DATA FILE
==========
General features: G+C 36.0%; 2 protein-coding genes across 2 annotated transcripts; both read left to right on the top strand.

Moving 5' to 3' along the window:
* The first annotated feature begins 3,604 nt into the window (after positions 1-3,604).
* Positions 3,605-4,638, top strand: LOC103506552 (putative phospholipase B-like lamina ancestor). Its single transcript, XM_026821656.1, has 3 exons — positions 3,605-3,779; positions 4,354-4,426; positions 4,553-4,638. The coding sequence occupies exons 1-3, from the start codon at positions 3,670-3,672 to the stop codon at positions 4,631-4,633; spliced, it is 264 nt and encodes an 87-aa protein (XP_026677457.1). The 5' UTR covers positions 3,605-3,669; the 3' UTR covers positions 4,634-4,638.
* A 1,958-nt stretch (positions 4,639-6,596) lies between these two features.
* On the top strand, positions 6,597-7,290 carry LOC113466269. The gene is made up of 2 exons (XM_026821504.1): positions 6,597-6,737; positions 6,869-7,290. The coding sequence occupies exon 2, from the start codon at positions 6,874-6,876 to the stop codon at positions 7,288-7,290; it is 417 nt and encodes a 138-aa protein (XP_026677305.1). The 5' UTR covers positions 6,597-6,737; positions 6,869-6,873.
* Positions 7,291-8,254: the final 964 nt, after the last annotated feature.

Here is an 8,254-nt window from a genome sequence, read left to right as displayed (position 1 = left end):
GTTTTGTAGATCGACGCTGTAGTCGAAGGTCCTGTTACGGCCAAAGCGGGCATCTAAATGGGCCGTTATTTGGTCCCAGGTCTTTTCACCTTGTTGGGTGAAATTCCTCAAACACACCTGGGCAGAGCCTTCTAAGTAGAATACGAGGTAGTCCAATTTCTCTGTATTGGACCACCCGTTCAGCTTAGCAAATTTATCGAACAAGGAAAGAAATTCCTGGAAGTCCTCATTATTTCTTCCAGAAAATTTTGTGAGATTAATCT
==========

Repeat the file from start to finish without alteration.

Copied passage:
General features: G+C 36.0%; 2 protein-coding genes across 2 annotated transcripts; both read left to right on the top strand.

Moving 5' to 3' along the window:
* The first annotated feature begins 3,604 nt into the window (after positions 1-3,604).
* Positions 3,605-4,638, top strand: LOC103506552 (putative phospholipase B-like lamina ancestor). Its single transcript, XM_026821656.1, has 3 exons — positions 3,605-3,779; positions 4,354-4,426; positions 4,553-4,638. The coding sequence occupies exons 1-3, from the start codon at positions 3,670-3,672 to the stop codon at positions 4,631-4,633; spliced, it is 264 nt and encodes an 87-aa protein (XP_026677457.1). The 5' UTR covers positions 3,605-3,669; the 3' UTR covers positions 4,634-4,638.
* A 1,958-nt stretch (positions 4,639-6,596) lies between these two features.
* On the top strand, positions 6,597-7,290 carry LOC113466269. The gene is made up of 2 exons (XM_026821504.1): positions 6,597-6,737; positions 6,869-7,290. The coding sequence occupies exon 2, from the start codon at positions 6,874-6,876 to the stop codon at positions 7,288-7,290; it is 417 nt and encodes a 138-aa protein (XP_026677305.1). The 5' UTR covers positions 6,597-6,737; positions 6,869-6,873.
* Positions 7,291-8,254: the final 964 nt, after the last annotated feature.

Here is an 8,254-nt window from a genome sequence, read left to right as displayed (position 1 = left end):
GTTTTGTAGATCGACGCTGTAGTCGAAGGTCCTGTTACGGCCAAAGCGGGCATCTAAATGGGCCGTTATTTGGTCCCAGGTCTTTTCACCTTGTTGGGTGAAATTCCTCAAACACACCTGGGCAGAGCCTTCTAAGTAGAATACGAGGTAGTCCAATTTCTCTGTATTGGACCACCCGTTCAGCTTAGCAAATTTATCGAACAAGGAAAGAAATTCCTGGAAGTCCTCATTATTTCTTCCAGAAAATTTTGTGAGATTAATCT